Where Is Datil And Why Go There?

Very Large Array, Datil, New Mexico, El Morro NM, elk

Panorama Of The Very Large Array

Just a quick entry before we get too far behind and fall off the blog wagon again. Datil, NM isn’t near anything you’d know. It is 60-70 miles west of Albuquerque on US 60. We came here to stay at the Datil Wells BLM CG for the amazing price (senior rate) of $2.50/night. Even full price is only $5. Now it is dry camping but most of the sites are large and private. There is water available and vault toilets. Because of the volume of RV use the stay limit is 7 days in 28 rather than the usual 14 days. There are no reservations. We used our generators early AM and in the evening but kept the residential refrigerator going with the new solar panel during the day.

vla-4

Our reason for coming was to see The Very Large Array nearby and visit El Morro NM which was more of a drive than we expected. We would come back here again just to relax as there are some great trails to explore. The area was a major cattle drive route with wells placed every 10-15 miles to keep the animals watered, hence the name Datil Wells. The Spaniards were the first to call it Datil as they thought the fruit of the local yucca looked like dates. The second ocean to ocean highway came through here during the early days of auto touring. Interesting history kiosks and a small visitor center describe local history. This is ranch country however when the locals need to quench their thirst the local gas station also sells “white lightening” (apparently legal here) as Steve overheard a customer ask openly. Never know what you’ll find on the road!

vla-5

Backside Of Telescope Dish

The Very Large Array is a set of 27 huge radio telescopes used for researching the galaxy and far beyond. The dishes are 92′ across (think 2 school buses wide) and dwarf a person standing alongside. Most pictures you see are of the dishes arranged close together in what is called the A position but they can be spread up to 13 miles apart in the D configuration. The closer they are the more general the information gathered and the further they are, the more detailed the information. When we visited the dishes were in a mid point formation. There are films in the visitor center detailing the array and the discoveries made, how the dishes are moved on rails and maintenance required. After our visit we put the movie “Contact” with Jodie Foster on our Netflix list as it was filmed here

Tracks Used To Move VLA Dishes

Tracks Used To Move VLA Dishes

 

el-morro-1-hdr

El Morro As A Landmark

Another day we drove a backroads route to El Morro NM. This rock formation seems to arise out of no where and served as a landmark for travelers from native Americans, Spanish conquistadors and priests to pioneers. It also was a known source of safe water in this dry land. Many left their mark and the rock is covered with petroglyphs, drawings and names. We’d hoped to also visit El Malpais NM but time got away from us. On the way back we had a National Geographic moment as we came upon a herd of elk. To our left were about 20 elk and one bull. To our right were about 50 cows and one very handsome bull with a huge rack. He knew he was in his prime. He bugled and pranced. It was too dark for photos so we just parked by the side of the road and enjoyed the scene. Now that’s one busy guy!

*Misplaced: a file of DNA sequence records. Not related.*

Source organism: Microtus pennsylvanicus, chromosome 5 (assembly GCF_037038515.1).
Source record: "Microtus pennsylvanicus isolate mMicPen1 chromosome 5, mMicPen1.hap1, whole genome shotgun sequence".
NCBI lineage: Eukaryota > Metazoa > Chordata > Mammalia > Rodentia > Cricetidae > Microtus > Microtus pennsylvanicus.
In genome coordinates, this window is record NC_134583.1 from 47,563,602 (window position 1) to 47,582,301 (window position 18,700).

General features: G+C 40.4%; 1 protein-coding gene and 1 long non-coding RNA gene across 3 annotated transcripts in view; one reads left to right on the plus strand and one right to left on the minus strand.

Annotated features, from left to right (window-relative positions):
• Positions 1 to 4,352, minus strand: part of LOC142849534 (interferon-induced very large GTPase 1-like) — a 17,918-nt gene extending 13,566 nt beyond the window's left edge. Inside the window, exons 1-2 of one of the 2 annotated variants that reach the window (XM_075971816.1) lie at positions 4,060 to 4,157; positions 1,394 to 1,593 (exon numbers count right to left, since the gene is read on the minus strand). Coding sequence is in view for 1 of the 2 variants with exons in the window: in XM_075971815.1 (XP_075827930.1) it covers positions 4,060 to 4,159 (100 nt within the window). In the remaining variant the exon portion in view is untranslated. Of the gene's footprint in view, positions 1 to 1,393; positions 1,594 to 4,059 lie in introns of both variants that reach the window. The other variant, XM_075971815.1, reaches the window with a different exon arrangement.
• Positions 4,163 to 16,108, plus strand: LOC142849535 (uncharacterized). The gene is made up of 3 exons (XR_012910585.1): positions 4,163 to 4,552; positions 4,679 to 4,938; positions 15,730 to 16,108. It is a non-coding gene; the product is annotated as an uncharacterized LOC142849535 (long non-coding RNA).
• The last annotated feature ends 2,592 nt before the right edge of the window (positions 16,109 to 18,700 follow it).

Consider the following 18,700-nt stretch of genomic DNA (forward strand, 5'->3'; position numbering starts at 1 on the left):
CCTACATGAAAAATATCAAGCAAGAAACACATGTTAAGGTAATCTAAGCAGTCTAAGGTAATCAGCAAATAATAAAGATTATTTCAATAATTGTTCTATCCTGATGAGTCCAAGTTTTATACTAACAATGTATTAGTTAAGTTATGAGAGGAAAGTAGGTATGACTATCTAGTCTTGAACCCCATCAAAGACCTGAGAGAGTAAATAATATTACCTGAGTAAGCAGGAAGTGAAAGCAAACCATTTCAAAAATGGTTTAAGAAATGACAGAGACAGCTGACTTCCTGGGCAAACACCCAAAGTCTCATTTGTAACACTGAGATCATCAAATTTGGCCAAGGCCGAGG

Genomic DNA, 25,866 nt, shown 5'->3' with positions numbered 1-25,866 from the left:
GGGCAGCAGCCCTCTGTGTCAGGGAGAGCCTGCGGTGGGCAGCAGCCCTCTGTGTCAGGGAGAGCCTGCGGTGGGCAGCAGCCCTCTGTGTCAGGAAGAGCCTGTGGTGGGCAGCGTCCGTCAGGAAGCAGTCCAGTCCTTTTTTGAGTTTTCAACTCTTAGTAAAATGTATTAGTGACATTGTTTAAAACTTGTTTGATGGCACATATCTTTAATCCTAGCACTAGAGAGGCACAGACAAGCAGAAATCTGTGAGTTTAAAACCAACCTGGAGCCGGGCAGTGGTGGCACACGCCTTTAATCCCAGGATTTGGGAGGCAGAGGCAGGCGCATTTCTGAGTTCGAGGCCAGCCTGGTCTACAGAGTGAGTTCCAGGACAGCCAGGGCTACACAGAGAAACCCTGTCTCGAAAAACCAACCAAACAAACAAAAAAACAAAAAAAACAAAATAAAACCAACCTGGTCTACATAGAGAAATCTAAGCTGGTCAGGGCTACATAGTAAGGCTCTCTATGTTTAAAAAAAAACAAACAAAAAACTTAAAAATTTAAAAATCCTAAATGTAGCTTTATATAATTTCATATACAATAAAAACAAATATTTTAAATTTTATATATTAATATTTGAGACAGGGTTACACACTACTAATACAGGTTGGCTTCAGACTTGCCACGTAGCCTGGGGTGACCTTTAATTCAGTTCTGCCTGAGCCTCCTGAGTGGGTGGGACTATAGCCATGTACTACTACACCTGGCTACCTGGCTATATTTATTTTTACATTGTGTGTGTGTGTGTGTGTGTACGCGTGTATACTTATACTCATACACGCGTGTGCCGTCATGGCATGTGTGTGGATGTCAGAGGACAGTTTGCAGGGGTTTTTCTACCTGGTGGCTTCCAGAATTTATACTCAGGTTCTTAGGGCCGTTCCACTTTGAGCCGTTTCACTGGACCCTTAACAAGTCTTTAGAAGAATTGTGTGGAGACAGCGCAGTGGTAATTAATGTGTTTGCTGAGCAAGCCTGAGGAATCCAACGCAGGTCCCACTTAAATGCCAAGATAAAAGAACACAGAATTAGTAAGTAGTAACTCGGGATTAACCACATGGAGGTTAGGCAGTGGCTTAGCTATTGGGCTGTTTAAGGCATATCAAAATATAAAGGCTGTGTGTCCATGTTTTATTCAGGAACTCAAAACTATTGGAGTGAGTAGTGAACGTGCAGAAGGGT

Time to move along. Next stop Durango.

Cool Cool Water

Cool Cool Water

Shadow On The Rock Is It The Pause That Refreshes?

Shadow On The Rock Is It The Pause That Refreshes?

El Morro Petroglyph

El Morro Petroglyph

Military and Religious Carvings

Military and Religious Carvings

A Pioneer Makes His Mark

A Pioneer Makes His Mark

Make A Plan But Don’t Plan The Results

We left Flaming Gorge NRA after a fabulous summer in early September 2016. We made a straight shot with only two quick overnight stops at Cortez, CO and Winslow, AZ for our first camp host job at Parker Canyon Lake near Patagonia, AZ. We were supposed to be there for six weeks. To make a long story short, it was nothing like the job that had been described. We decided to leave after three days.

Now what? We had lots of unplanned free time. So we headed for Roper Lake SP in Safford, Arizona (southeast part of the state) to recoup and put together a revised plan. Our only constraint was that we needed to be in Corinth, Mississippi by the first weekend of November to connect with reservations already made. Here is our revised trip plan.

Google Earth, RV, travel

2016 Fall Trip Plan Revised

Safford, Arizona is in the San Luis Valley with the Pinaleno Mountains to the west and the Dos Cabezas Mountains to the south. It is mostly a ranching and farming area. The towns of Safford, Thatcher, Benson and Wilcox form the Arizona Salsa Trail. So the first thing we did was to eat at one of the restaurants on the trail. We chose Casa Mañana as many locals were eating there. The restaurant has been on the same site for sixty years. It began when a family started serving from their own kitchen. The original home was expanded as the restaurant grew and is still the center of the restaurant. The food was so good we went back for dinner another day. When they say a huge chimichanga, believe them! We had enough left over for another meal.

Arizona Salsa Trail, Mexican food

On The Arizona Salsa Trail

Casa Mañana In Salford, Arizona

Casa Mañana In Salford, Arizona

 

 

 

 

 

 

 

 

 

 

 

 

After catching up on errands we headed to Chirichacua National Monument. Once again we were saying “What else can they do with rock?” The scenic drive was wonderful. Of course we took many pictures.

Chirichaua NM, Arizona, geology

Balanced Rocks On Pinnacles

The Sea Captain Monolith

The Sea Captain Monolith

Scenic Drive At Chirichacua NM

Scenic Drive At Chirichacua NM

Steve At The Overlook

Steve At The Overlook

 

Another day we joined the tourist ranks and headed over to Tombstone for the Second Annual Territory Days Celebration. Yes we saw the OK Corral but declined to pay $8 for their daily gunfight. We enjoyed the parade through town and the Folklorico dancers. We did spend time in an oil and vinegar store where we purchased some tangerine balsamic and a tasty BBQ sauce.

Territorial Days Parade

Territorial Days Parade

Hickcock We Presume?